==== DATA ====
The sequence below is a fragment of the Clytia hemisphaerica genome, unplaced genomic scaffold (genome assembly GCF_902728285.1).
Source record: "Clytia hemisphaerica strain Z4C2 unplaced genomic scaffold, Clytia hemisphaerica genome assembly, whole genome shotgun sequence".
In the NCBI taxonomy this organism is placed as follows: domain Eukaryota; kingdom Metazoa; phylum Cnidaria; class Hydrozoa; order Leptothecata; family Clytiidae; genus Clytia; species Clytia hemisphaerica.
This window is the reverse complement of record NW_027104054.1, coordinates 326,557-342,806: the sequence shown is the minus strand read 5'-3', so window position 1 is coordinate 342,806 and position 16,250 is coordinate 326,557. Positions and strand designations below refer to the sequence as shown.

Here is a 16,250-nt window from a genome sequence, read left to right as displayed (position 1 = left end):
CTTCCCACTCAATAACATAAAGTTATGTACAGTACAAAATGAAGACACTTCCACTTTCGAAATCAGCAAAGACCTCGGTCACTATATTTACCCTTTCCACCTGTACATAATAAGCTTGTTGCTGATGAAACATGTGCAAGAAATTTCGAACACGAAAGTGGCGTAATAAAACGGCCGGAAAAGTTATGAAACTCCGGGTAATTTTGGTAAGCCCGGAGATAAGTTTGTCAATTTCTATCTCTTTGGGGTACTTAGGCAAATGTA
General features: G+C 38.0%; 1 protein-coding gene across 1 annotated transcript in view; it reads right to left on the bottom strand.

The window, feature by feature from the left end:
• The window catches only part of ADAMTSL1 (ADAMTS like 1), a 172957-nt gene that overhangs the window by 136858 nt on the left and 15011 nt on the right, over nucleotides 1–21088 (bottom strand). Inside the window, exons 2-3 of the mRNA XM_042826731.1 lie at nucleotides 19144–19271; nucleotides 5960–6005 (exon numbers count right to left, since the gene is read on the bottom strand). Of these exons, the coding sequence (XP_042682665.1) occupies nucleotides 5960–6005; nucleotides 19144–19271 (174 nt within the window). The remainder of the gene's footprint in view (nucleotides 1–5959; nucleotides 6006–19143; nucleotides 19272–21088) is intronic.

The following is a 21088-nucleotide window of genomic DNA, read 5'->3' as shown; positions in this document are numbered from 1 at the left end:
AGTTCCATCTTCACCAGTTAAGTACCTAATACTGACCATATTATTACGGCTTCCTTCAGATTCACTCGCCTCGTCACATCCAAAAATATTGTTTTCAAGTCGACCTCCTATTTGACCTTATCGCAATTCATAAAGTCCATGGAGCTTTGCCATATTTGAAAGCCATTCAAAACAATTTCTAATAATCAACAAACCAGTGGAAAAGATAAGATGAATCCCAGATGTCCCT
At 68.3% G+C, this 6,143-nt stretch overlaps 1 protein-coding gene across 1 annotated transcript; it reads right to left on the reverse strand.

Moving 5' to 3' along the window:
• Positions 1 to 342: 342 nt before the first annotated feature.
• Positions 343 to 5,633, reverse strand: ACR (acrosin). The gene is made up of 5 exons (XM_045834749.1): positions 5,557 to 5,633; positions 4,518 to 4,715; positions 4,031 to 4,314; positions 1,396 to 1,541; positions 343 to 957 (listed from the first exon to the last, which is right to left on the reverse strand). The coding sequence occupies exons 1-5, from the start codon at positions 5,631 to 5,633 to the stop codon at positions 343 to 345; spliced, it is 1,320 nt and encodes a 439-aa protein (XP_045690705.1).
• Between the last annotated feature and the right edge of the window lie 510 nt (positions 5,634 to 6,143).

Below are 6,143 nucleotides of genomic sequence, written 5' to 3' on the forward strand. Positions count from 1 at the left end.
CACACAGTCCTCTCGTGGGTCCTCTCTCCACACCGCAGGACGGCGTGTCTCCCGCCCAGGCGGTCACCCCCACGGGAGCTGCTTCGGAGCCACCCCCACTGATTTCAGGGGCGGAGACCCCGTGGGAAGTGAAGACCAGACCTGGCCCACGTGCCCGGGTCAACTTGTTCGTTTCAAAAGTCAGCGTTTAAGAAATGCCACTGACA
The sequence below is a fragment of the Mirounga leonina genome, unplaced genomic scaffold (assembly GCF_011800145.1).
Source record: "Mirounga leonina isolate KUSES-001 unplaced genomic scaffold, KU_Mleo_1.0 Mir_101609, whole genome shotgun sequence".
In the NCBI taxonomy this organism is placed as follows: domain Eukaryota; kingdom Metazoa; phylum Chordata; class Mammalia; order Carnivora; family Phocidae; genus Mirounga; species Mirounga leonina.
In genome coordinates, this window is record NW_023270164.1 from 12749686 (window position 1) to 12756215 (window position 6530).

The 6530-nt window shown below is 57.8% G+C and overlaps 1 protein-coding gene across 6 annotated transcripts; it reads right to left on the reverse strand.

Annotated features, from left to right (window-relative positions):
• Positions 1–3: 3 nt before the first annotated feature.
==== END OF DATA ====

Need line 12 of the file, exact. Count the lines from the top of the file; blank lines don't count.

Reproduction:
At 68.3% G+C, this 6,143-nt stretch overlaps 1 protein-coding gene across 1 annotated transcript; it reads right to left on the reverse strand.